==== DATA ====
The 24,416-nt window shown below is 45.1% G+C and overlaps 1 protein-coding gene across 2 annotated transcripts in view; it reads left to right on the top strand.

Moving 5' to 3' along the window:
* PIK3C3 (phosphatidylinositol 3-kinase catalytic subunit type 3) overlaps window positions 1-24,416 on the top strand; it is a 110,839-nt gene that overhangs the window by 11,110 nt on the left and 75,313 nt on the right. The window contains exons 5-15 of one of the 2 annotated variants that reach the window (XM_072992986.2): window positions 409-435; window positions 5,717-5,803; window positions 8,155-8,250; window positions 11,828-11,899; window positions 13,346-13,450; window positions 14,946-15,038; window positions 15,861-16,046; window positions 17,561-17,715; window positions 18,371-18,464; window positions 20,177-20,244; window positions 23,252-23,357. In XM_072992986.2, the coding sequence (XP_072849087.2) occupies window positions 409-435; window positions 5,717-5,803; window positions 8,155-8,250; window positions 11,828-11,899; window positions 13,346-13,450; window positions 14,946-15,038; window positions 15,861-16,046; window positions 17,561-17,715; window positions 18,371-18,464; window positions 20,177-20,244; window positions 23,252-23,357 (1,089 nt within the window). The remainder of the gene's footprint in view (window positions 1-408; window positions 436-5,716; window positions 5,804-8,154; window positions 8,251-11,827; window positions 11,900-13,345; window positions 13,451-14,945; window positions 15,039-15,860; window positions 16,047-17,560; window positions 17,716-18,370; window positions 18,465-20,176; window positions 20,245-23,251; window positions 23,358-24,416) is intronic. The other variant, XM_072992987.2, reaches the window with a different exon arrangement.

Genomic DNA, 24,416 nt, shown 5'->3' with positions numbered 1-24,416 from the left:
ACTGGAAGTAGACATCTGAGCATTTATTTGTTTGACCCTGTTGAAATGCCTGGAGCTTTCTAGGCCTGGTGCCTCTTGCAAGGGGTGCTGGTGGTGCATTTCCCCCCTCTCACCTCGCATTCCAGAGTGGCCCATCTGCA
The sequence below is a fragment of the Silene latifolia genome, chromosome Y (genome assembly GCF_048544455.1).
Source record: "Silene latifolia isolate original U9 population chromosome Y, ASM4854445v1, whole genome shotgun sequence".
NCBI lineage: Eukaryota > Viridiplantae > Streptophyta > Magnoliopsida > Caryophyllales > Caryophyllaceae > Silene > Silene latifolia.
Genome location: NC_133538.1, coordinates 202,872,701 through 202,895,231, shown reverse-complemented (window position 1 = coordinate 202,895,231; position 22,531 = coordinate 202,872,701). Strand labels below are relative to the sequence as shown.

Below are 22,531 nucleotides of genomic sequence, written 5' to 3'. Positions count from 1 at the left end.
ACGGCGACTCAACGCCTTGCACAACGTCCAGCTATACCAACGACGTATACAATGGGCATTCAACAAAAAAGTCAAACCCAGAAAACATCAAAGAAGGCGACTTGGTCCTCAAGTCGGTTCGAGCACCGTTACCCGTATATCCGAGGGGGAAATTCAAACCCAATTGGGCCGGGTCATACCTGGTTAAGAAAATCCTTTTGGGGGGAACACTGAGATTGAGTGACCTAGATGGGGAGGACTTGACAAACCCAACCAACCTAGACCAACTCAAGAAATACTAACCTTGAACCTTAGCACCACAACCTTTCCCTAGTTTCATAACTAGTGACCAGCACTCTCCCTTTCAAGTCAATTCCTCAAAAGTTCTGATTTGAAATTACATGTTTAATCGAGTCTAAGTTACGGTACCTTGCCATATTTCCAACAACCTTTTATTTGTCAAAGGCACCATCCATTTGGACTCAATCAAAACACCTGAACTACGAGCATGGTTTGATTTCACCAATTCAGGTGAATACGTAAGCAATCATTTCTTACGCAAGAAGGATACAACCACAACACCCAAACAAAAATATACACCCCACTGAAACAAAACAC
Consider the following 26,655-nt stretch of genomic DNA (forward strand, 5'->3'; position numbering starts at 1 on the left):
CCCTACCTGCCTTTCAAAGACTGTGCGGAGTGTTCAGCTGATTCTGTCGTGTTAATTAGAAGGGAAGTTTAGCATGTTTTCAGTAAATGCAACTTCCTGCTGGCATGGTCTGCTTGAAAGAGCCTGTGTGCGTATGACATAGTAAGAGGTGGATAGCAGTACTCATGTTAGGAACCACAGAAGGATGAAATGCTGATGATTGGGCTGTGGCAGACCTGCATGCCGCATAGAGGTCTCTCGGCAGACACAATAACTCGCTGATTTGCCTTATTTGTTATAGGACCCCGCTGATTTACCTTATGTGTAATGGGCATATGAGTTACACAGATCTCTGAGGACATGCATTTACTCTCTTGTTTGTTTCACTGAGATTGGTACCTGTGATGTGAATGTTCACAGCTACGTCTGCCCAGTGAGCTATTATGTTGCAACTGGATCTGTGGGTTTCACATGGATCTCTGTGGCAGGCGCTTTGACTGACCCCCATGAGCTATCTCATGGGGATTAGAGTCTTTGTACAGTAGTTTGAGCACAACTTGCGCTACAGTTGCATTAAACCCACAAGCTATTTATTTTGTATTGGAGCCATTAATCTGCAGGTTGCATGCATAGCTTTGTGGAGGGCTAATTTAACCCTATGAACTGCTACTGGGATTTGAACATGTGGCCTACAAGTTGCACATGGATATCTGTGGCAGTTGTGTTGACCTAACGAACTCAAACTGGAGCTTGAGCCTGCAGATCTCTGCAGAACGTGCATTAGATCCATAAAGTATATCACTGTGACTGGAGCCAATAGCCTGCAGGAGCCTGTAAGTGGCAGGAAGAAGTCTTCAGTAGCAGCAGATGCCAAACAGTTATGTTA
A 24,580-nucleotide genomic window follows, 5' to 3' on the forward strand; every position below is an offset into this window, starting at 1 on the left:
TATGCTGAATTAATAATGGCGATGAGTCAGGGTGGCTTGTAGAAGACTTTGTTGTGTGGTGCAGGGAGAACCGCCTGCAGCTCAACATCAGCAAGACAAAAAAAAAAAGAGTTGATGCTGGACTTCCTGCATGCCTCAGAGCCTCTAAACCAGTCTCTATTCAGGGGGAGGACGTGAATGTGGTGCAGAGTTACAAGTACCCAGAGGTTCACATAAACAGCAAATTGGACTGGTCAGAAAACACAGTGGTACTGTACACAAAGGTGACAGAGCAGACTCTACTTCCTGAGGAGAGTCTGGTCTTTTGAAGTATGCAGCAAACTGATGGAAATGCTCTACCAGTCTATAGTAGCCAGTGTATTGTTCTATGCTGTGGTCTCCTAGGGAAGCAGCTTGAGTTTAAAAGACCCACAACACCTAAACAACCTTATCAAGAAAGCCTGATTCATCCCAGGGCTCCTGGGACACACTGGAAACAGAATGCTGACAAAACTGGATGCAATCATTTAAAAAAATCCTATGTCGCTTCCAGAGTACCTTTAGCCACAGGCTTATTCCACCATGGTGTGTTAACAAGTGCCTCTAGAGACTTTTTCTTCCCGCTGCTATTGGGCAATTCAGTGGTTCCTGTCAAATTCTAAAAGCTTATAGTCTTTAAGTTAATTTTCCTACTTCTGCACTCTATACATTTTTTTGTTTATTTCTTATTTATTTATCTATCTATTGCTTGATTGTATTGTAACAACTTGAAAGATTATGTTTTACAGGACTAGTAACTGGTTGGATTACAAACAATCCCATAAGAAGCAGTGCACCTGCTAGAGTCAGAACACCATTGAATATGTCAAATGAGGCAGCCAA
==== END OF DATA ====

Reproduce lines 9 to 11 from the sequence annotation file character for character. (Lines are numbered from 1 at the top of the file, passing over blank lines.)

Genome location: NC_133538.1, coordinates 202,872,701 through 202,895,231, shown reverse-complemented (window position 1 = coordinate 202,895,231; position 22,531 = coordinate 202,872,701). Strand labels below are relative to the sequence as shown.

Below are 22,531 nucleotides of genomic sequence, written 5' to 3'. Positions count from 1 at the left end.
ACGGCGACTCAACGCCTTGCACAACGTCCAGCTATACCAACGACGTATACAATGGGCATTCAACAAAAAAGTCAAACCCAGAAAACATCAAAGAAGGCGACTTGGTCCTCAAGTCGGTTCGAGCACCGTTACCCGTATATCCGAGGGGGAAATTCAAACCCAATTGGGCCGGGTCATACCTGGTTAAGAAAATCCTTTTGGGGGGAACACTGAGATTGAGTGACCTAGATGGGGAGGACTTGACAAACCCAACCAACCTAGACCAACTCAAGAAATACTAACCTTGAACCTTAGCACCACAACCTTTCCCTAGTTTCATAACTAGTGACCAGCACTCTCCCTTTCAAGTCAATTCCTCAAAAGTTCTGATTTGAAATTACATGTTTAATCGAGTCTAAGTTACGGTACCTTGCCATATTTCCAACAACCTTTTATTTGTCAAAGGCACCATCCATTTGGACTCAATCAAAACACCTGAACTACGAGCATGGTTTGATTTCACCAATTCAGGTGAATACGTAAGCAATCATTTCTTACGCAAGAAGGATACAACCACAACACCCAAACAAAAATATACACCCCACTGAAACAAAACAC